Data Protection Commissioner Billy Hawkes has called on the Health Service Executive to make improving the security of its systems for transferring patient data a top priority.
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In his annual report for 2009, Mr Hawkes also expressed concern at, what he called, ‘the reluctance of some State bodies to take sufficient account of data protection issues.’
Last year, over 900 complaints were formally investigated by the Data Protection Commissioner, continuing the previous year's slight downward trend.
However, at 120, reported data security breaches were up 50%.
The Commissioner says that while legal enforcement notices were generally not necessary, of the four issued which have not been appealed, two of them were to Iarnród Éireann.
The report found that Bord Gáis had inappropriate security measures on a laptop computer - containing records relating to customers - which was stolen last year.
A similar finding was made in relation to the HSE following the theft of an unencrypted laptop.
The HSE was also cited by the Data Commissioner last year, prompting him to make what he calls ‘extensive and demanding’ recommendations.
These include the HSE taking responsibility for encrypting laptops, rather than asking individual staff members to do so, and ensuring patient data is stored only on devices owned by the HSE.
The Commissioner notes that due to an exemption for politicians, he could not investigate the large number of complaints concerning the sending of unsolicited text messages in the run-up to the local elections last year.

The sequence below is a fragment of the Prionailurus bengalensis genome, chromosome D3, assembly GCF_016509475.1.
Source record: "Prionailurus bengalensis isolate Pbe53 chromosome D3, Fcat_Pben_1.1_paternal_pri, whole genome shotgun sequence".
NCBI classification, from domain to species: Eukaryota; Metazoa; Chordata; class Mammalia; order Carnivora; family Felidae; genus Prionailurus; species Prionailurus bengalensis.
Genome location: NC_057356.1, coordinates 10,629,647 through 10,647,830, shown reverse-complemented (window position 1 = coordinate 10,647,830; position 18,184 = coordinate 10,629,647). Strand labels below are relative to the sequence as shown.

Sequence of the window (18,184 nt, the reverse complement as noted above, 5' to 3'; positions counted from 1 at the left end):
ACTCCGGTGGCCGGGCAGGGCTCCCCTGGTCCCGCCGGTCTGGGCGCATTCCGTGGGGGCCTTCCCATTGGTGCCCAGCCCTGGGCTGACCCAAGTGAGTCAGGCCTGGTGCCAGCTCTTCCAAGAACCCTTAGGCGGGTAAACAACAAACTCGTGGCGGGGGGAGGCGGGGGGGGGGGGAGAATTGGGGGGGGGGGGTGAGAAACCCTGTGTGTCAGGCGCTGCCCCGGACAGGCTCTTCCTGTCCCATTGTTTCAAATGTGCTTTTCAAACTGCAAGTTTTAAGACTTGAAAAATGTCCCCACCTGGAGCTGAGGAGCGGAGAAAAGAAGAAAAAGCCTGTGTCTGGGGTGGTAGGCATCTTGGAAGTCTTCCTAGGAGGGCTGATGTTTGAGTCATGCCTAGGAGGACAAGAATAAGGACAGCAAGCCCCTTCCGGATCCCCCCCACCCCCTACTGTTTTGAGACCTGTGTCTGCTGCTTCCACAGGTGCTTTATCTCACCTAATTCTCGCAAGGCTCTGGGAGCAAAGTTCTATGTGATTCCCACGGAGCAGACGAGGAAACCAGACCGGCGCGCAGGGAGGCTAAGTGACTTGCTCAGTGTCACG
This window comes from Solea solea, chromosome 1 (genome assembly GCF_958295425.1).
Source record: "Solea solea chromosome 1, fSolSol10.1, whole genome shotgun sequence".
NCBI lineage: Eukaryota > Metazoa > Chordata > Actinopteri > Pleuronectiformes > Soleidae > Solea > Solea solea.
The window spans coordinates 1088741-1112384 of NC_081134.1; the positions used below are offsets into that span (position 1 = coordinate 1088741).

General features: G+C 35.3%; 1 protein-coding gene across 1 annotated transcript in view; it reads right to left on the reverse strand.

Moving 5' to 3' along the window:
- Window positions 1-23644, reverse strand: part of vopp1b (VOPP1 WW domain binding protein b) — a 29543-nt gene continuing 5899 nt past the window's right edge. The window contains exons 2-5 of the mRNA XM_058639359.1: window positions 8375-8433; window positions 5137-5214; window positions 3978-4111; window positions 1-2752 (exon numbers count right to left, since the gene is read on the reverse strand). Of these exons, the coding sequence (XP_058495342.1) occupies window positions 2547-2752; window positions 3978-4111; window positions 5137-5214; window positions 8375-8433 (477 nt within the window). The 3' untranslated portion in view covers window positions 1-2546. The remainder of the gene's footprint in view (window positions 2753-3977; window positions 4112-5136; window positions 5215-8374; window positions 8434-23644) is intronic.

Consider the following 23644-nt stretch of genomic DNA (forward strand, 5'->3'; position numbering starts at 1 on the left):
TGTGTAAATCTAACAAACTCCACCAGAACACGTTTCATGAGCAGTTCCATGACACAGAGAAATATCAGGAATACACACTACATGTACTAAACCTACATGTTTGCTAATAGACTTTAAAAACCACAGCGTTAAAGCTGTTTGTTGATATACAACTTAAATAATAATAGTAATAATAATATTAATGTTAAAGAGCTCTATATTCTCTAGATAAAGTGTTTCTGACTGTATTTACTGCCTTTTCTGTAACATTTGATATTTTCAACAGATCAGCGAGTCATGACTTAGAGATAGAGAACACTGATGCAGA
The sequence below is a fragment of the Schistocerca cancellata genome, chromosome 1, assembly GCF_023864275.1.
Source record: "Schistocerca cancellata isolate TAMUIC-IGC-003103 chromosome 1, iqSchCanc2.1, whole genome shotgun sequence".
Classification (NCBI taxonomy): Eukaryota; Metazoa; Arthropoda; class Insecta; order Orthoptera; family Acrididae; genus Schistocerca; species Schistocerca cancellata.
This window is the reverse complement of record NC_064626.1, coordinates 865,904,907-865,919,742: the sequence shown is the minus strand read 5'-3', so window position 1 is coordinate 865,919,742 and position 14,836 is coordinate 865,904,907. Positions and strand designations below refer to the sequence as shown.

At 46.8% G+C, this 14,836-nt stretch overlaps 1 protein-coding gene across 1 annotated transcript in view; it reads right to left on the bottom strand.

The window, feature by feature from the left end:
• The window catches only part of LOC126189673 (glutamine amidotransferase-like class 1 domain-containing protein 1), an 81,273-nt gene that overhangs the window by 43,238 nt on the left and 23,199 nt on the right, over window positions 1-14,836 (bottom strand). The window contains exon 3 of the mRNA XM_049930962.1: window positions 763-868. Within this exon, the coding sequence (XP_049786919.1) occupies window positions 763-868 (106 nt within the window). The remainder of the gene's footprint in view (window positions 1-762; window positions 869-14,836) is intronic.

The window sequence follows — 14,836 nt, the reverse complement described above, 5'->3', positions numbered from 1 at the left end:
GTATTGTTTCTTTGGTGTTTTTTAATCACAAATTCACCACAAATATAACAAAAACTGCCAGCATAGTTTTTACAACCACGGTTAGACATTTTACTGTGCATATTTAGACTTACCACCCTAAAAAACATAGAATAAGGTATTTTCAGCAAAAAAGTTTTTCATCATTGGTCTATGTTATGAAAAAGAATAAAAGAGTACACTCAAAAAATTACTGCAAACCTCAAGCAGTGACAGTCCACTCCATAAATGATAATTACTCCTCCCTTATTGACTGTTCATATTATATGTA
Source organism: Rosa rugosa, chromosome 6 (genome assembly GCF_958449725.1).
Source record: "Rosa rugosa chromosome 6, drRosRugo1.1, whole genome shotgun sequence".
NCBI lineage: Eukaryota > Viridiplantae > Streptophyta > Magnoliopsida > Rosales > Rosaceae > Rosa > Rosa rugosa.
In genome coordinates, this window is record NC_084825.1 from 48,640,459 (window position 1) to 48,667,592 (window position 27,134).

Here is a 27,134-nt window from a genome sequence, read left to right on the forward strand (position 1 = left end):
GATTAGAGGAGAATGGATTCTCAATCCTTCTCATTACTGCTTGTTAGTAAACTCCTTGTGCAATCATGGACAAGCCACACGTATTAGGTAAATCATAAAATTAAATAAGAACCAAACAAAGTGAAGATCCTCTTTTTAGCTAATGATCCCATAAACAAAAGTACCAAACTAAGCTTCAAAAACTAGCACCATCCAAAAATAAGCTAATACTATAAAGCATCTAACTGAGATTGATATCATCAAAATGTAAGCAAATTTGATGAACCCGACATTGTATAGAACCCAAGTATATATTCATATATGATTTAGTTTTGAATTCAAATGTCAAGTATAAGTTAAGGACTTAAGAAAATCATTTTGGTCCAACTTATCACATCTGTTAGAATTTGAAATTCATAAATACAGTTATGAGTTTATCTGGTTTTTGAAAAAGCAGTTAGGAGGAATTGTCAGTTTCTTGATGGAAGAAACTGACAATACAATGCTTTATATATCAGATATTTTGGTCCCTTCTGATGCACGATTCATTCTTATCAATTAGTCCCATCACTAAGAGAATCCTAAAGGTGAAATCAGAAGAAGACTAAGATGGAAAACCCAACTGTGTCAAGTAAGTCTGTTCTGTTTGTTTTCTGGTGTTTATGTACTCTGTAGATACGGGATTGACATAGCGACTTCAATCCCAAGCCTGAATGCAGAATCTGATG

The report also found that motor tax offices are increasingly being asked to provide information on drivers to third parties.
Insurance company Quinn Direct was directed to cease requesting details of penalty points for the previous five years from potential customers when - by law – points only stay on a licence for three years.
The company ‘stated that its quotation process would be revised to ensure that details on penalty points would only be requested for the previous three years.’
An airline was also found to have breached regulations in providing details of a female passenger's travels to the woman's husband's employer, leading to the husband losing his job.
The HSE has said it takes its data protection responsibilities 'very seriously' and will review the DPC report.
In a statement it said: 'The HSE has and will continue to work closely with the Data Protection Commissioner and have kept him informed at all times about all data protection issues with regard to the HSE.'